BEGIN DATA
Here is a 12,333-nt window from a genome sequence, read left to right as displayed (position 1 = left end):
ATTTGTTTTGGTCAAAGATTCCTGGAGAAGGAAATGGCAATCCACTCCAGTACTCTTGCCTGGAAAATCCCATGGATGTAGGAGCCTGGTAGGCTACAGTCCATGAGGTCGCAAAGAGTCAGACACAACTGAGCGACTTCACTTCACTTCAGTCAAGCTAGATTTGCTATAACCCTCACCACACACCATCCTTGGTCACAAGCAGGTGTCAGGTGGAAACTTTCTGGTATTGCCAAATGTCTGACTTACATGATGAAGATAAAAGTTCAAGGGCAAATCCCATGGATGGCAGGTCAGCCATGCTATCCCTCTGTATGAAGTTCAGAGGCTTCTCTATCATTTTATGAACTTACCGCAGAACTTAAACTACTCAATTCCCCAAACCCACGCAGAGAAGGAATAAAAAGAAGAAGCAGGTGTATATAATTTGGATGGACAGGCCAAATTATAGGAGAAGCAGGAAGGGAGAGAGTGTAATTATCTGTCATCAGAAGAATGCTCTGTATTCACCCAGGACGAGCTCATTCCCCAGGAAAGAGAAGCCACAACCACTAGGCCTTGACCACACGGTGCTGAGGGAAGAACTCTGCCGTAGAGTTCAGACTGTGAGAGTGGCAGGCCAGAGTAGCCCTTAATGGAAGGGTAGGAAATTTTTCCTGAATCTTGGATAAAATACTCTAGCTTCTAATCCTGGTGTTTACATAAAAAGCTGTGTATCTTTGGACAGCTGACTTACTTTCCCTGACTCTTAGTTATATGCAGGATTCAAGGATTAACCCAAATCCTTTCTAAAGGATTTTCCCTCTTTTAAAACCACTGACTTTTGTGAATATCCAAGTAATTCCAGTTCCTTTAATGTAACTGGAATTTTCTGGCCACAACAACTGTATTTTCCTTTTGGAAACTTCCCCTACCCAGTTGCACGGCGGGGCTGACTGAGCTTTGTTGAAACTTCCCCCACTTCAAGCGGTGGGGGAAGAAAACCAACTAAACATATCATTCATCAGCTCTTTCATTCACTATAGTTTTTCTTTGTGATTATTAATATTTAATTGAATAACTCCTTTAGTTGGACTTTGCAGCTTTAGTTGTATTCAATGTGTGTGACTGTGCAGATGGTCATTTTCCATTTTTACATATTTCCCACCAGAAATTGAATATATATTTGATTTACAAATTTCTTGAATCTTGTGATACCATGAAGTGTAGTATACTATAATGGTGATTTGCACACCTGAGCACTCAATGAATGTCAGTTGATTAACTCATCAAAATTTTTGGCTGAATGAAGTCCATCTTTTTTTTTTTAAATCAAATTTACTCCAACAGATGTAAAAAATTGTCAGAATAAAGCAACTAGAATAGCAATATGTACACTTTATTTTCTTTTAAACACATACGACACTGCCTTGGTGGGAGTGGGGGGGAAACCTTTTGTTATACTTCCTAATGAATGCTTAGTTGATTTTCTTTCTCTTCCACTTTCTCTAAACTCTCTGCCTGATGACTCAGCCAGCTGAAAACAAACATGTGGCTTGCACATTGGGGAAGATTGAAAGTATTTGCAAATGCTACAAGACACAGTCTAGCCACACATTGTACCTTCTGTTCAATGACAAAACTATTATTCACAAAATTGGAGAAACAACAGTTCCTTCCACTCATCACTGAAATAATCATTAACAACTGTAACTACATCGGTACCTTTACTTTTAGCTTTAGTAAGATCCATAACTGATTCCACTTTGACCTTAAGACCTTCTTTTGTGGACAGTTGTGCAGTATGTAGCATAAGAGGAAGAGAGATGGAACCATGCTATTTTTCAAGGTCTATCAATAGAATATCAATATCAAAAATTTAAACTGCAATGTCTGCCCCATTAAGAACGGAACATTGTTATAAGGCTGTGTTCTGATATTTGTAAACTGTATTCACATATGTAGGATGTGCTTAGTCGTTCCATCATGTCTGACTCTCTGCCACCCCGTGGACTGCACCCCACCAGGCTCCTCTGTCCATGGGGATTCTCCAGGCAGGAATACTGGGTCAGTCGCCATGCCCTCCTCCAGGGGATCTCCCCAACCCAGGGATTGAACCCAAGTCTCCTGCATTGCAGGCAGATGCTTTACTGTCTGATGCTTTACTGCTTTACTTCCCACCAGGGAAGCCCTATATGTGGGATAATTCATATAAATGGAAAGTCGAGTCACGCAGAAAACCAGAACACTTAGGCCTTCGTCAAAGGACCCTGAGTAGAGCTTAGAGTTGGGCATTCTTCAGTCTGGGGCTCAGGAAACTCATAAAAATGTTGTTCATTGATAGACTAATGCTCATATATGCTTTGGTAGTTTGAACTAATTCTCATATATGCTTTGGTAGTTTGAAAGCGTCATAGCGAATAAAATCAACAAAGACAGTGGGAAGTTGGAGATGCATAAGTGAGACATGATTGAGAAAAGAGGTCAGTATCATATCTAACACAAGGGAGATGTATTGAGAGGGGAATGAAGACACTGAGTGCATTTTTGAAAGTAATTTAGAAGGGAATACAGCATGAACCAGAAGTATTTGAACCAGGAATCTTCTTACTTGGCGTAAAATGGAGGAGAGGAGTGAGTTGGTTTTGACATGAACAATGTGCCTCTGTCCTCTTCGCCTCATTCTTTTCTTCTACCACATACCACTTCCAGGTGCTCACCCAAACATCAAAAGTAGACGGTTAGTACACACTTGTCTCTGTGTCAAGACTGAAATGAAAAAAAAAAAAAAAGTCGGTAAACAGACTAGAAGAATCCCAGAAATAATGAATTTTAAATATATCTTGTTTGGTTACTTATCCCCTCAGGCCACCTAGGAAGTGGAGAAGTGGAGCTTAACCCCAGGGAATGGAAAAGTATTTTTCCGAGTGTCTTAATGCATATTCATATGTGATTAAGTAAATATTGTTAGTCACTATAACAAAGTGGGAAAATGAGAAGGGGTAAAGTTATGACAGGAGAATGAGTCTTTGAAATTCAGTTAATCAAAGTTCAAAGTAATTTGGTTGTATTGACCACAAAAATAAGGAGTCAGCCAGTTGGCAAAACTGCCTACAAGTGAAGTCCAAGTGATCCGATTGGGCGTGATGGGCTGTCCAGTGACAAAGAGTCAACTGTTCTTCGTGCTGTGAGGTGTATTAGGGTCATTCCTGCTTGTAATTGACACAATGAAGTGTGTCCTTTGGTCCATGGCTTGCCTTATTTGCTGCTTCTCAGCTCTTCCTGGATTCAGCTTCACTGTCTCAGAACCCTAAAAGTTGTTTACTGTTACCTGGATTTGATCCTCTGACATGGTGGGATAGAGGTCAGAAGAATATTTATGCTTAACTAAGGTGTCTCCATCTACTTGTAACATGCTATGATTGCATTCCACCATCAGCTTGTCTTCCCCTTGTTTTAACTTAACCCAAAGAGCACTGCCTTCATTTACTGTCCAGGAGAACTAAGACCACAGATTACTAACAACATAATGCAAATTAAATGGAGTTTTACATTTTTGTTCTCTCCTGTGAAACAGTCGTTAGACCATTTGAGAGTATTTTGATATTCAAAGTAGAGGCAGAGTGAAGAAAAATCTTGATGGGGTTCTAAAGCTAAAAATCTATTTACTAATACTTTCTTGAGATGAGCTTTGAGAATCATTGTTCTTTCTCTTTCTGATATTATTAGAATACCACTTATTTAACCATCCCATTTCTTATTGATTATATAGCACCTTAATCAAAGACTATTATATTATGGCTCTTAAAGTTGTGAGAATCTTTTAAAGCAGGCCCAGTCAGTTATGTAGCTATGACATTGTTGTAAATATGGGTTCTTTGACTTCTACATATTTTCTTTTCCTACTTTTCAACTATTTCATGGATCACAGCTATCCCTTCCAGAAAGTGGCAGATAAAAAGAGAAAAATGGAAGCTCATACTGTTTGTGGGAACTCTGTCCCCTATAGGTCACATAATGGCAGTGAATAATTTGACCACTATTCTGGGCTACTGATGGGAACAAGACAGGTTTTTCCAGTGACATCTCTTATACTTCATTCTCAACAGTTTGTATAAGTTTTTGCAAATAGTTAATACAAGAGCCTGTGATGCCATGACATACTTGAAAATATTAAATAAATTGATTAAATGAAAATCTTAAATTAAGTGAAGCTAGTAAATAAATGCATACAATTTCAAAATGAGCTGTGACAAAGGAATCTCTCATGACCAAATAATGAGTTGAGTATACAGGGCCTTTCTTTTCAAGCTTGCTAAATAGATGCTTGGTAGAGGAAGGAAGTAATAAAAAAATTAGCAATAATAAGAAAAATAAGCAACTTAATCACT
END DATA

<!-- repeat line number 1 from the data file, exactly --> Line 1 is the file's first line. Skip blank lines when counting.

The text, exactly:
Here is a 12,333-nt window from a genome sequence, read left to right as displayed (position 1 = left end):